It’s Official: Nico Mirallegro, Daniel Mays & More Cast In BBC One’s ‘Common’, Michael Gambon Also Stars

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Earlier this week TVWise broke the news that Daniel Mays (Mrs Biggs), Susan Lynch (Monroe), Jodhi May (The Ice Cream Girls), Andrew Tiernan (Prisoners’ Wives), Nico Mirallegro (The Village) and Robert Pugh (Game of Thrones) had all been cast in BBC One’s upcoming one-off Common, which hails from LA Productions and Jimmy McGovern. The BBC confirmed that today and also announced that the drama will also star Philip Hill-Pearson (Good Cop), Ben Smith (Hidden), Andrew Ellis (This Is England ’86), Harry McMullen, Michelle Farley (Game Of Thrones), Jack McMullen (Waterloo Road) and Sir Michael Gambon (Harry Potter). BBC One’s press release follows below…

Nico Mirallegro, Danny Mays and Jodhi May to star in Jimmy McGovern’s film Common for BBC One

Jimmy McGovern’s new 90-minute film for BBC One, Common (working title), set in the north west of England and based on the UK’s controversial Joint Enterprise Law will star Nico Mirallegro (The Village, My Mad Fat Diary), Daniel Mays (Mrs Biggs, Public Enemies) and Jodhi May (Ice Cream Girls, Strike Back). Produced for the channel by LA Productions and directed by David Blair (The Street, Accused).

Jimmy McGovern commented: “When it comes to casting you always have a “wish list” – a list of actors who’d be perfect for the parts you have written. You never get them of course. They’re often too busy or away on holiday or they hate the script or whatever. But on this occasion, I got them all, every single one on my wish list. And I am over the moon.”

McGovern’s landmark single drama examines the potential for injustice with the Joint Enterprise or Common Purpose rule; a young man gives friends an impromptu lift to a pizza parlour and finds himself charged with murder.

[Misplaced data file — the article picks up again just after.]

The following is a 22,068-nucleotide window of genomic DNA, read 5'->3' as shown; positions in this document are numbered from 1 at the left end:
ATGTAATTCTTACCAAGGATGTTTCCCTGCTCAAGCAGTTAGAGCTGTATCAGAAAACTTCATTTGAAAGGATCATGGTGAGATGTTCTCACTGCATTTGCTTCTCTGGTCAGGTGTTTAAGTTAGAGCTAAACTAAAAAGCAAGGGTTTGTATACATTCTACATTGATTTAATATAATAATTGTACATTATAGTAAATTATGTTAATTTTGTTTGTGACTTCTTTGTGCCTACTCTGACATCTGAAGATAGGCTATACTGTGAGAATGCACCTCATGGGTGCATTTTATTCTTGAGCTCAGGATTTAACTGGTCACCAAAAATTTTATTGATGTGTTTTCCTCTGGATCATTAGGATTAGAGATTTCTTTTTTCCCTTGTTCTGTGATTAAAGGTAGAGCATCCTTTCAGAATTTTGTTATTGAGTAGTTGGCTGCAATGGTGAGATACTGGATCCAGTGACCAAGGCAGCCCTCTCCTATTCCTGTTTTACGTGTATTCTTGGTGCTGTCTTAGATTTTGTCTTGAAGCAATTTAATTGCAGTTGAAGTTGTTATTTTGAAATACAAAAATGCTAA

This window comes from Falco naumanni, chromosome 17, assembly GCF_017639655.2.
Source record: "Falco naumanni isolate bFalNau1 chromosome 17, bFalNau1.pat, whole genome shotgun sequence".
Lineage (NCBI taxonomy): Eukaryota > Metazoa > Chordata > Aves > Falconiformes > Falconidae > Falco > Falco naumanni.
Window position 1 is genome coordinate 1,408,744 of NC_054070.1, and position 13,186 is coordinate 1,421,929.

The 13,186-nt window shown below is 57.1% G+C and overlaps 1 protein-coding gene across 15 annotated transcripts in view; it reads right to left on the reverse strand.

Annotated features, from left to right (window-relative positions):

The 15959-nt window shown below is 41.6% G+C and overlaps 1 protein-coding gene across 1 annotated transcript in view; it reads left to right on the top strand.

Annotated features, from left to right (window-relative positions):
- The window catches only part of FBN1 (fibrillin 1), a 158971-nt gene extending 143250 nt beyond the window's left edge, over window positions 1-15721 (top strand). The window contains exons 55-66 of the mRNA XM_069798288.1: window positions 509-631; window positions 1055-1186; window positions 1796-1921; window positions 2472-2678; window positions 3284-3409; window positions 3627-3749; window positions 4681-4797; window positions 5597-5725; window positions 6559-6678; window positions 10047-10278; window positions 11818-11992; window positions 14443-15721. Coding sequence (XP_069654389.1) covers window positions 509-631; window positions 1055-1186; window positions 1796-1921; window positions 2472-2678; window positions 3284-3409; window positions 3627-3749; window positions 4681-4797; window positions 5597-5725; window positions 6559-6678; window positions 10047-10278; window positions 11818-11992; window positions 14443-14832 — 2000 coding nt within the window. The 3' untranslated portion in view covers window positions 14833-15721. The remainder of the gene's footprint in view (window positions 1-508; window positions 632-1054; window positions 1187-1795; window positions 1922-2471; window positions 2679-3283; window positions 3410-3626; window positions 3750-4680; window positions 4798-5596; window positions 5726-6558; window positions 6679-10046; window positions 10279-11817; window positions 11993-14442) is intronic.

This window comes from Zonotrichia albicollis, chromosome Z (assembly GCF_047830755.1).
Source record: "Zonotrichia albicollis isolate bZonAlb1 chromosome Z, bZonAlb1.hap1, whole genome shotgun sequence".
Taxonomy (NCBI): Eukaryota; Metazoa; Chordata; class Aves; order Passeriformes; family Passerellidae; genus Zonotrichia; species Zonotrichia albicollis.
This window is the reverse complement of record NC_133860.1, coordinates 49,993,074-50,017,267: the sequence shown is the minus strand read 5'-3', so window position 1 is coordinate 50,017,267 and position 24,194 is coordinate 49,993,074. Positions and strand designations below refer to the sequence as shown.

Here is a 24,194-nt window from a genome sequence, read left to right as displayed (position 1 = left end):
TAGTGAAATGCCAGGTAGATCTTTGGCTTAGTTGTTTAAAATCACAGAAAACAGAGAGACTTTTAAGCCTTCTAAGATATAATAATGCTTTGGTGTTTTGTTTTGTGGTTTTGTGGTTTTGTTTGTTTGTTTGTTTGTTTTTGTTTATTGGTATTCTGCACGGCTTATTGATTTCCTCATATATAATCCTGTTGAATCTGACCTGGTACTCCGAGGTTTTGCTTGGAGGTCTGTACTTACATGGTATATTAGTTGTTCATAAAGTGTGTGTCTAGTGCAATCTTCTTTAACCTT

When 17-year-old Johnjo O’Shea (Mirallegro) gives his cousin Tony played by Philip Hill Pearson (Good Cop, United) and some mates a last-minute lift in his brother Patrick’s – played by Ben Smith (Hidden) – car. They tell him they’re going for pizza; Johnjo doesn’t know that they’re going to ‘have a word’ with a local loudmouth who needs putting in his place. As Johnjo waits in the car, one of their number, Kieran Gillespie played by Andrew Ellis (This Is England ’86), takes offence with an innocent bystander, Thomas Ward played by Harry McMullen, who is fatally stabbed.

The murder victim is the eldest child of Margaret played by Susan Lynch (Monroe, The Secret Of Crickley Hall) and Tommy Ward (Mays), who has become estranged from his family after a bitter divorce.  Struggling to make ends meet on her own, Margaret is nevertheless determined to fight through bureaucracy and the cool indifference of the banks to give Thomas the send-off he deserves.

When Johnjo’s parents Coleen (May) and Pete played by Andrew Tiernan (Prisoners’ Wives) find out about the lift they’re horrified, and concerned for their naive son.  As they argue about what he should tell the police, Johnjo makes his own way to the police station and asks for DI Hastings played by Robert Pugh (Game Of Thrones).

A career copper used to doing battle with ‘no comment’, Hastings can’t believe his luck as Johnjo lays the blame squarely with Kieran.  But Hastings wants everyone possible to be tried for murder, and with the Joint Enterprise doctrine at his disposal, that includes Johnjo.

As the battle for justice continues, Johnjo’s family finds that not being present at the murder scene is no defence, and even Coleen’s sister, Tony’s mum Shelagh played by Michelle Farley (Game Of Thrones, Misfits) tries to dissuade Johnjo from a ‘not guilty’ plea.

The cast also includes: Jack McMullen (Waterloo Road) as Colin McCabe and Sir Michael Gambon (Quarter, Restless) as the Royal Courts Judge.

Common, 1×90, will be made by LA Productions for BBC One and is executive produced for the BBC by Polly Hill, Head of Independent Drama. Colin McKeown (Moving On, Justice) is the producer for LA Productions and he executive produces with Jimmy McGovern. The drama was commissioned by Controller of BBC Drama Commissioning, Ben Stephenson and former Controller of BBC One now Director of Television, Danny Cohen.